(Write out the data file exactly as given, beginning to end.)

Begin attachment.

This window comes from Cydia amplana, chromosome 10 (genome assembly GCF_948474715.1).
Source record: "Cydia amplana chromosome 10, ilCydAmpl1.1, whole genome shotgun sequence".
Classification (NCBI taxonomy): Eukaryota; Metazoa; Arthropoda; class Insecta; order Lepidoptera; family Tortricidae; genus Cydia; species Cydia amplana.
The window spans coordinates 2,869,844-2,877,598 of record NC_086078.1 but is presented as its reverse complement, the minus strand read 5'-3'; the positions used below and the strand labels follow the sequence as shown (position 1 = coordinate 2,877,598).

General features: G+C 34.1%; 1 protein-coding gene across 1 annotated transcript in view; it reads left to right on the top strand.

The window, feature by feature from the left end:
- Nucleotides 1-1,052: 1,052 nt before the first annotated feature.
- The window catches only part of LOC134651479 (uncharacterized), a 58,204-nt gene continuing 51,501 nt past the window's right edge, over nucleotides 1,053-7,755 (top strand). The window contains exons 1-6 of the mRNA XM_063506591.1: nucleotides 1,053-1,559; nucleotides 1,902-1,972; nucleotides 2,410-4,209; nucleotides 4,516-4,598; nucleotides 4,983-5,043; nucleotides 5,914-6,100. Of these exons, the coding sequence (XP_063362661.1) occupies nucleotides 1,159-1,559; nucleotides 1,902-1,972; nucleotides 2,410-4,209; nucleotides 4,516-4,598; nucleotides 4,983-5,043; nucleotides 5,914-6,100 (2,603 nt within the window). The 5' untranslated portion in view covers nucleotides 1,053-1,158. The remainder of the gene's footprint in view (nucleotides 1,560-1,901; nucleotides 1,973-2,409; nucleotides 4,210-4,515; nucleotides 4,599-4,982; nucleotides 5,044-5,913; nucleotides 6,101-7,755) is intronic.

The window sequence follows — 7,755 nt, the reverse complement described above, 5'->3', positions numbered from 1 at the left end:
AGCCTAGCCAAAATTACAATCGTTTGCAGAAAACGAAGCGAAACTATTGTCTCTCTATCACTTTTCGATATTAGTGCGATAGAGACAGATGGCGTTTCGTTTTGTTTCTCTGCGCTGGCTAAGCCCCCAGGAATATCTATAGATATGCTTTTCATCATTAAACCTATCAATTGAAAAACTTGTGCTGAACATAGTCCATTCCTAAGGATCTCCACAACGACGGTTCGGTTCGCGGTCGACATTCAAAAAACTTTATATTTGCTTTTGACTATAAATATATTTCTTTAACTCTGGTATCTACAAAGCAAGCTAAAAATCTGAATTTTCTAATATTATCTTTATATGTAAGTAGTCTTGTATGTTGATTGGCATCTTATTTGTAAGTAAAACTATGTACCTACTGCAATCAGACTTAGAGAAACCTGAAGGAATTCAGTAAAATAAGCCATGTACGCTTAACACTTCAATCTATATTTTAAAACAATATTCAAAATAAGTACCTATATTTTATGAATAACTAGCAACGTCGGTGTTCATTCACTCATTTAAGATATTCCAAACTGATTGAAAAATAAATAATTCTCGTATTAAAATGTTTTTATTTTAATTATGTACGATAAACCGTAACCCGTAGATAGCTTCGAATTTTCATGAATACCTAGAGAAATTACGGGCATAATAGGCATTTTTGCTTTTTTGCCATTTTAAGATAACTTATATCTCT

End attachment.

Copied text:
This window comes from Cydia amplana, chromosome 10 (genome assembly GCF_948474715.1).
Source record: "Cydia amplana chromosome 10, ilCydAmpl1.1, whole genome shotgun sequence".
Classification (NCBI taxonomy): Eukaryota; Metazoa; Arthropoda; class Insecta; order Lepidoptera; family Tortricidae; genus Cydia; species Cydia amplana.
The window spans coordinates 2,869,844-2,877,598 of record NC_086078.1 but is presented as its reverse complement, the minus strand read 5'-3'; the positions used below and the strand labels follow the sequence as shown (position 1 = coordinate 2,877,598).

General features: G+C 34.1%; 1 protein-coding gene across 1 annotated transcript in view; it reads left to right on the top strand.

The window, feature by feature from the left end:
- Nucleotides 1-1,052: 1,052 nt before the first annotated feature.
- The window catches only part of LOC134651479 (uncharacterized), a 58,204-nt gene continuing 51,501 nt past the window's right edge, over nucleotides 1,053-7,755 (top strand). The window contains exons 1-6 of the mRNA XM_063506591.1: nucleotides 1,053-1,559; nucleotides 1,902-1,972; nucleotides 2,410-4,209; nucleotides 4,516-4,598; nucleotides 4,983-5,043; nucleotides 5,914-6,100. Of these exons, the coding sequence (XP_063362661.1) occupies nucleotides 1,159-1,559; nucleotides 1,902-1,972; nucleotides 2,410-4,209; nucleotides 4,516-4,598; nucleotides 4,983-5,043; nucleotides 5,914-6,100 (2,603 nt within the window). The 5' untranslated portion in view covers nucleotides 1,053-1,158. The remainder of the gene's footprint in view (nucleotides 1,560-1,901; nucleotides 1,973-2,409; nucleotides 4,210-4,515; nucleotides 4,599-4,982; nucleotides 5,044-5,913; nucleotides 6,101-7,755) is intronic.

The window sequence follows — 7,755 nt, the reverse complement described above, 5'->3', positions numbered from 1 at the left end:
AGCCTAGCCAAAATTACAATCGTTTGCAGAAAACGAAGCGAAACTATTGTCTCTCTATCACTTTTCGATATTAGTGCGATAGAGACAGATGGCGTTTCGTTTTGTTTCTCTGCGCTGGCTAAGCCCCCAGGAATATCTATAGATATGCTTTTCATCATTAAACCTATCAATTGAAAAACTTGTGCTGAACATAGTCCATTCCTAAGGATCTCCACAACGACGGTTCGGTTCGCGGTCGACATTCAAAAAACTTTATATTTGCTTTTGACTATAAATATATTTCTTTAACTCTGGTATCTACAAAGCAAGCTAAAAATCTGAATTTTCTAATATTATCTTTATATGTAAGTAGTCTTGTATGTTGATTGGCATCTTATTTGTAAGTAAAACTATGTACCTACTGCAATCAGACTTAGAGAAACCTGAAGGAATTCAGTAAAATAAGCCATGTACGCTTAACACTTCAATCTATATTTTAAAACAATATTCAAAATAAGTACCTATATTTTATGAATAACTAGCAACGTCGGTGTTCATTCACTCATTTAAGATATTCCAAACTGATTGAAAAATAAATAATTCTCGTATTAAAATGTTTTTATTTTAATTATGTACGATAAACCGTAACCCGTAGATAGCTTCGAATTTTCATGAATACCTAGAGAAATTACGGGCATAATAGGCATTTTTGCTTTTTTGCCATTTTAAGATAACTTATATCTCT